Former Whanganui deputy mayor Rangi Wills has died.
Mr Wills died on Monday night, at home with his family. He had been in the care of Hospice Wanganui for two weeks.
Mayor Hamish McDouall said Mr Wills had been diagnosed with cancer about two years ago, and had been treated successfully for it.
"He indicated that he had got on top of it, but obviously not."
Mr McDouall said during his six years as a councillor he had got to know Mr Wills well, and had respected him for his "quiet dignity".
"He was a gentleman. He never lost his rag, but he always gave of his wisdom. He wanted the best for Whanganui."
Mr McDouall said the council's extraordinary meeting, due to begin at 9am on Tuesday morning, had opened with a karakia and a minute's silence in honour of Mr Wills.
"We adjourned it at that point. My heart just wasn't in it today," a visibly upset Mr McDouall said.
Mr Wills was voted on to the council in 2004, and was chosen as then-mayor Annette Main's deputy in 2010. He served one term as deputy mayor.
He had a 12-year unbroken run as councillor, but was not re-elected at the latest elections in October.
The Tupoho Working Party meeting at 3.30pm on Wednesday has been cancelled as a result of the death. Instead councillors will take the time to go to Putiki Marae, where Mr Wills will be lying.
Putiki Marae committee chairman Hone Tamehana said Mr Wills had his beginnings there, before leaving for a Fire Service career that spanned 34 years, with the last six in very senior positions.
He returned to Putiki in his sixties, to reconnect with the marae and the Takarangi, Metekingi, Bailey and Te Tauri families. He also reconnected with his Māori side, canoeing the Whanganui River every year with the Tira Hoe Waka and taking part in the marae's mau rākau programme.
He took on many roles, including being a Justice of the Peace. He chaired Putiki's marae committee at one stage, also getting involved with Rotary, the Wanganui Ratepayers' Association, the Hospice Wanganui board, the Pakaitore Trust and the Tikanga Māori house of Whanganui Regional Museum.
"He played a lot of significant roles for the betterment of himself and Māoridom.
"He was invaluable. He will be sadly missed. Our thoughts go to [Mr Wills' wife] Shirley and the children," Mr Tamehana said.
Former mayor Annette Main worked closely with Mr Wills during her first term in office.
"When I first came in [as mayor] I looked to him as someone with experience, who I could trust, and who would give good advice. He certainly filled that role," Ms Main said.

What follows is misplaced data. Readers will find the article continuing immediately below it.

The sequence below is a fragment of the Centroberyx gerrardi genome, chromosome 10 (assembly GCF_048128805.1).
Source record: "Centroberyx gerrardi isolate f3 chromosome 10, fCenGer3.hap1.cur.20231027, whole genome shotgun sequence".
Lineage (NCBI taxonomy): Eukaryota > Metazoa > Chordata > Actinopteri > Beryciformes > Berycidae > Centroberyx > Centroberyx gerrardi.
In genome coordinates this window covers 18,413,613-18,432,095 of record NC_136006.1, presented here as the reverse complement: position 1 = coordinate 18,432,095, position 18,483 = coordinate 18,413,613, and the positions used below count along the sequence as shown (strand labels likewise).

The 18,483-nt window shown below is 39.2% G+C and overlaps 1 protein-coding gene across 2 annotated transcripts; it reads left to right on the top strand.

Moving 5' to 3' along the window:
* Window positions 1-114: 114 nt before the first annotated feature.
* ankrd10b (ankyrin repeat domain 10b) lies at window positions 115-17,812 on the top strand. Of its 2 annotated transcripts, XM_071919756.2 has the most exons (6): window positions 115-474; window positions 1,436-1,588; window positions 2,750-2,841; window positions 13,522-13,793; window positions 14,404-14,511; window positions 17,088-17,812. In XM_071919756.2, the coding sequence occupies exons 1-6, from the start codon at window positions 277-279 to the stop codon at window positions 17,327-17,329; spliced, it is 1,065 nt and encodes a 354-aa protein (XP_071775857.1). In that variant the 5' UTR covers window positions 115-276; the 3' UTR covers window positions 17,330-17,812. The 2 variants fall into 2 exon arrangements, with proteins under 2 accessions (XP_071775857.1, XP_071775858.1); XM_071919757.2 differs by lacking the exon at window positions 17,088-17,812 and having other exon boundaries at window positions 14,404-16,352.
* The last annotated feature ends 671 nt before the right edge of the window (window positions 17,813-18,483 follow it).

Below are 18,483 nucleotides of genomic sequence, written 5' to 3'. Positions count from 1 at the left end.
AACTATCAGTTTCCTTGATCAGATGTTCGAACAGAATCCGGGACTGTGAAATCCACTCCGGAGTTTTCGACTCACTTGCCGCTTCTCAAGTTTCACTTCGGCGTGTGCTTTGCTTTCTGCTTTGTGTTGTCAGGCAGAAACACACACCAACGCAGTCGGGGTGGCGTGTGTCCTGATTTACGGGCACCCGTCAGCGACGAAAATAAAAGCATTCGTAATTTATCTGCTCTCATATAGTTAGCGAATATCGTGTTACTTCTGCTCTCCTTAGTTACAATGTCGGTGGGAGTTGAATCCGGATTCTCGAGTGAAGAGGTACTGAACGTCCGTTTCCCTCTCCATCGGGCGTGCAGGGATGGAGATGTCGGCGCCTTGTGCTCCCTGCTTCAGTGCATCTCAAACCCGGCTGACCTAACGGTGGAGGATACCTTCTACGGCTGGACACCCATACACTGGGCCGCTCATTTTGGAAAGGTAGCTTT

She said he was a man who was "always there when you needed him".
Whanganui deputy Mayor Jenny Duncan said Mr Wills was a "lovely, respectful gentleman".
"He was very, very commited to Whanganui and he always did things with great dignity."
Councillors had hoped he had beaten the cancer, and were terribly saddened by his death, she said.
Councillor Helen Craig said Mr Wills kept the council in touch with Māori sentiments, despite specifically saying he was representing everyone. He had felt strongly on the issue of spelling Whanganui with an "h", which had made her stop and think.
"He was a true gentleman, and a calming influence around the council table," she said.
Councillor Philippa Baker-Hogan was shocked to hear of Mr Wills' death, because he liked sport and looked after his health. She hadn't been told he was ill, but had noticed some absences during the last term of council.
Former councillor Ray Stevens had been a colleague of Mr Wills during Mr Wills' entire term on council.
Mr Stevens described him as "a quiet people's champion".
"He was always interested in what the ordinary person wanted, and how the Whanganui ratepayer would be affected by the decisions council made."
Both unsuccessful in their attempts to regain their council seats in October, Mr Stevens said he and Mr Wills had commiserated with each other by phone on the day of the election.
"He had a very subtle sense of humour, and we shared the odd email joke from time to time. He will be missed."
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